19. 19.
    Chui CO, Gopalakrishnan K, Griffin PB, Plummer JD, Saraswat KC (2003) Activation and diffusion studies of ion-implanted p and n dopants in germanium. Appl Phys Lett 83:3275–3277ADSCrossRefGoogle Scholar
  20. 20.
    Trumbore FA (1960) Solid solubilities of impurity elements in germanium and silicon*. Bell Syst Tech J 39:205–233CrossRefGoogle Scholar
  21. 21.
    Thareja G, Chopra S, Adams B, Patil N, Ta Y, Porshnev P, et al (2010) Ultra shallow junctions with high dopant activation and GeO2 interfacial layer for gate dielectric in germanium MOSFETs. In: Device research conference, DRC, 2010, pp 23–24Google Scholar
  22. 22.
    Jamil M, Mantey J, Onyegam EU, Carpenter GD, Tutuc E, Banerjee SK (2011) High-performance Ge nMOSFETs with n(+)-p junctions formed by ”spin-on dopant”. IEEE Electron Dev Lett 32:1203–1205ADSCrossRefGoogle Scholar
  23. 23.
    Chui CO, Kim H, McIntyre PC, Saraswat KC (2003) A germanium NMOSFET process integrating metal gate and improved hi-kappa dielectrics. In: 2003 IEEE international electron devices meeting, technical digest, pp 437–440Google Scholar
  24. 24.
    Wündisch C, Posselt M, Schmidt B, Heera V, Schumann T, Mücklich A et al (2009) Millisecond flash lamp annealing of shallow implanted layers in Ge. Appl Phys Lett 95:252107ADSCrossRefGoogle Scholar
  25. 25.
    Thareja G, Liang J, Chopra S, Adams B, Patil N, Cheng SL, et al (2010) High performance germanium N-MOSFET with antimony dopant activation beyond 1 × 10(20) cm(-3). In: 2010 international electron devices meeting—technical digestGoogle Scholar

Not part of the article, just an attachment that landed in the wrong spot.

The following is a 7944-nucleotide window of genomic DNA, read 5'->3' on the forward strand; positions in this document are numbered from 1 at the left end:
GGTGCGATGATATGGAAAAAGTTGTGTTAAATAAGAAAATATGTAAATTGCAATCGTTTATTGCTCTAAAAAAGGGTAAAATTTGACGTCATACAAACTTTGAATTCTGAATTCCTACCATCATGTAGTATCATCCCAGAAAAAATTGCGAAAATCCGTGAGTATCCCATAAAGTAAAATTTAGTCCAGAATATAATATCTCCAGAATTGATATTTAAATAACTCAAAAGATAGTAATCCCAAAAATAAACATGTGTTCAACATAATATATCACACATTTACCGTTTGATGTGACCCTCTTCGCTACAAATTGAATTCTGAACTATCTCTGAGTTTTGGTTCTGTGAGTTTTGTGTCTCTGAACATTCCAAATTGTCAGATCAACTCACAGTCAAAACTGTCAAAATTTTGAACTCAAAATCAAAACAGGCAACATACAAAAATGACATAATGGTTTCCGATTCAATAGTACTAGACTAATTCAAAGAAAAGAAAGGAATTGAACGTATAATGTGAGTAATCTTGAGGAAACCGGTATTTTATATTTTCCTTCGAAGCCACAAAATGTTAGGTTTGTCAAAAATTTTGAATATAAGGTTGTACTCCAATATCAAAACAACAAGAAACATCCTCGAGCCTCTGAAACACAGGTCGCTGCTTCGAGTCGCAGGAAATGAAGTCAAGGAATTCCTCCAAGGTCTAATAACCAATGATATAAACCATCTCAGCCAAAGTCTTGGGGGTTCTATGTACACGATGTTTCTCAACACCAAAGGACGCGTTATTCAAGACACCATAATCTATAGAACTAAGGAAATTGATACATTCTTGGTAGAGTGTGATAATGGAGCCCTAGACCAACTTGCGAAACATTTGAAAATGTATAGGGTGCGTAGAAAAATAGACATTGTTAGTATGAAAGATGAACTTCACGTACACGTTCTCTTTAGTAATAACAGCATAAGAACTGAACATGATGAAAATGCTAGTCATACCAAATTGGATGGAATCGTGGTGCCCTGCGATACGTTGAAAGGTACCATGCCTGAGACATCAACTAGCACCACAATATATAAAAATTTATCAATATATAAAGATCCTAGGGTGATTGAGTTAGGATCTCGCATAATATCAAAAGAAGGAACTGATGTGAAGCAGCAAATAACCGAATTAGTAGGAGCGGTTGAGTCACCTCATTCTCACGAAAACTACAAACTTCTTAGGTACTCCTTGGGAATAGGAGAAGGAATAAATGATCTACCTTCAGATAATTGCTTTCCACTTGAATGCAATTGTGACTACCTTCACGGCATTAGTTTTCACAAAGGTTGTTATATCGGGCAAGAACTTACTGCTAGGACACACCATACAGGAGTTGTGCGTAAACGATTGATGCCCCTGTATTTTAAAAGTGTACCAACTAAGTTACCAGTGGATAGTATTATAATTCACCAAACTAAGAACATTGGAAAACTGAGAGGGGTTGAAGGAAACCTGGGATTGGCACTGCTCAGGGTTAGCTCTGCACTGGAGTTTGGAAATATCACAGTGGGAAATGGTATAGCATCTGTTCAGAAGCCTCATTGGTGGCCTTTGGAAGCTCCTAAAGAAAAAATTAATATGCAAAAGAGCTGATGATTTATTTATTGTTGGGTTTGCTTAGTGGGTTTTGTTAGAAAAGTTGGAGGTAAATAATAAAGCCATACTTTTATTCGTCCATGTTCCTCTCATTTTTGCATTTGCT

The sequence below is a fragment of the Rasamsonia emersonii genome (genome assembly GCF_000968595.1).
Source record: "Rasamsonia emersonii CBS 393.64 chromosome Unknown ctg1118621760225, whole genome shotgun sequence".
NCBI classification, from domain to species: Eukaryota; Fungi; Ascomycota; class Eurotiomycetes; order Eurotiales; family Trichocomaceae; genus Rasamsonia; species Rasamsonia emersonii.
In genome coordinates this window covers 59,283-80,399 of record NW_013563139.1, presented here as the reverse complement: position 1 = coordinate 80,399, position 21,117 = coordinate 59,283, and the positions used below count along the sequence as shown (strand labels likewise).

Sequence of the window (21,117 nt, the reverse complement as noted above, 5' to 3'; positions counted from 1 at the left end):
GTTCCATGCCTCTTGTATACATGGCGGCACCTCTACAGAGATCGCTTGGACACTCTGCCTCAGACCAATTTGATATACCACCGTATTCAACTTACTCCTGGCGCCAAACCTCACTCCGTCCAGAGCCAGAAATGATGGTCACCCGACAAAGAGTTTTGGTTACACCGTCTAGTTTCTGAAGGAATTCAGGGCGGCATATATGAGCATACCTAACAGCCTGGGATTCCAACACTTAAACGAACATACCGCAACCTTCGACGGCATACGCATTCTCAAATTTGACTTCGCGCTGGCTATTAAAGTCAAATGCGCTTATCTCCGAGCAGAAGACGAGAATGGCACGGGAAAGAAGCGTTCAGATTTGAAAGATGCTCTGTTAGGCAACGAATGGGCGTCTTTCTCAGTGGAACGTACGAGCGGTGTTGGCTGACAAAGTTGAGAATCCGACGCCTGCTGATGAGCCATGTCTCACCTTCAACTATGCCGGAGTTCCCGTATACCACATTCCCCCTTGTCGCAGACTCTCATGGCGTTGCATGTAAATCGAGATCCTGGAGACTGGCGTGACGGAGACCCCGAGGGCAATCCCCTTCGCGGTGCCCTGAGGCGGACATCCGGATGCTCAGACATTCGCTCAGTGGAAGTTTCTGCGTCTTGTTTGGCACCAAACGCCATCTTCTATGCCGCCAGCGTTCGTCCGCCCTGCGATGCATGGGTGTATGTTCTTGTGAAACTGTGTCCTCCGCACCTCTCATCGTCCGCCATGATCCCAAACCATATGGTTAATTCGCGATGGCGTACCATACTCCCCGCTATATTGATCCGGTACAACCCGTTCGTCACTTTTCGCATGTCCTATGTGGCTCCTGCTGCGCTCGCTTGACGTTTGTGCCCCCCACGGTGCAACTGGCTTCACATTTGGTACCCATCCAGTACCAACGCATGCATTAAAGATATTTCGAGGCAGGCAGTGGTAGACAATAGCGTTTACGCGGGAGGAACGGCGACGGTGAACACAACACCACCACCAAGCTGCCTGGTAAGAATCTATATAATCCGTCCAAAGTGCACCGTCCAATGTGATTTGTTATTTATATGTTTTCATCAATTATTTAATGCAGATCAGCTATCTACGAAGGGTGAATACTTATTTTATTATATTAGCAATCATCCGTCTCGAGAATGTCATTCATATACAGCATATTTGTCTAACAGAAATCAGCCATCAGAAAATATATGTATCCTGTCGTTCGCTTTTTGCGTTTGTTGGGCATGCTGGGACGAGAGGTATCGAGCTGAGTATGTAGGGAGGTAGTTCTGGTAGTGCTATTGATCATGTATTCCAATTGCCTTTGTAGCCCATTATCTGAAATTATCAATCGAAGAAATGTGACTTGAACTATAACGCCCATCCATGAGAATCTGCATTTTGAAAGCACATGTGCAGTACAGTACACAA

26. 26.
    Kuzum D, Krishnamohan T, Nainani A, Sun Y, Pianetta PA, Wong HSP, et al (2009) Experimental demonstration of high mobility Ge NMOS. In: 2009 IEEE international electron devices meeting, pp 420–423Google Scholar
  27. 27.
    Yu HY, Cheng SL, Griffin PB, Nishi Y, Saraswat KC (2009) Germanium in situ doped epitaxial growth on Si for high-performance n(+)/p-junction diode. IEEE Electron Dev Lett 30:1002–1004ADSCrossRefGoogle Scholar
  28. 28.
    Dimoulas A, Tsipas P, Sotiropoulos A, Evangelou EK (2006) Fermi-level pinning and charge neutrality level in germanium. Appl Phys Lett 89:252110–252110-3Google Scholar
  29. 29.
    Nishimura T, Kita K, Toriumi A (2007) Evidence for strong Fermi-level pinning due to metal-induced gap states at metal/germanium interface. Appl Phys Lett 91:123123–123123-3Google Scholar
  30. 30.
    Martens K, Firrincieli A, Rooyackers R, Vincent B, Loo R, Locorotondo S, et al (2010) Record low contact resistivity to n-type Ge for CMOS and memory applications. In: 2010 international electron devices meeting—technical digestGoogle Scholar
  31. 31.
    Bin Y, Lin JYJ, Gupta S, Roy A, Shurong L, Maszara WP, et al (2012) Low-contact-resistivity nickel germanide contacts on n + Ge with phosphorus/antimony co-doping and Schottky barrier height lowering. In: 2012 international on silicon-germanium technology and device meeting, ISTDM, pp 1–2Google Scholar
  32. 32.
    Xiong SY, King TJ, Bokor J (2005) A comparison study of symmetric ultrathin-body double-gate devices with metal source/drain and doped source/drain. IEEE Trans Electron Dev 52:1859–1867ADSCrossRefGoogle Scholar
  33. 33.
    Connelly D, Faulkner C, Grupp DE, Harris JS (2004) A new route to zero-barrier metal source/drain MOSFETs. IEEE Trans Nanotechnol 3:98–104ADSCrossRefGoogle Scholar
  34. 34.
    Tersoff J (1984) Schottky barrier heights and the continuum of gap states. Phys Rev Lett 52:465–468ADSCrossRefGoogle Scholar
  35. 35.
    Nishimura T, Kita K, Toriumi A (2008) A significant shift of Schottky barrier heights at strongly pinned metal/germanium interface by inserting an ultra-thin insulating film. Appl Phys Exp 1:051406ADSCrossRefGoogle Scholar
  36. 36.
    Zhou Y, Ogawa M, Han X, Wang KL (2008) Alleviation of Fermi-level pinning effect on metal/germanium interface by insertion of an ultrathin aluminum oxide. Appl Phys Lett 93:202105–202105-3Google Scholar
  37. 37.
    Li Zhiqiang, An Xia, Yun Quanxin, Lin Meng, Zhang Xing, Huang Ru (2012) Tuning Schottky Barrier height in metal/n-type germanium by inserting an ultrathin yttrium oxide film. ECS Solid State Lett 1(4):Q33–Q34CrossRefGoogle Scholar
  38. 38.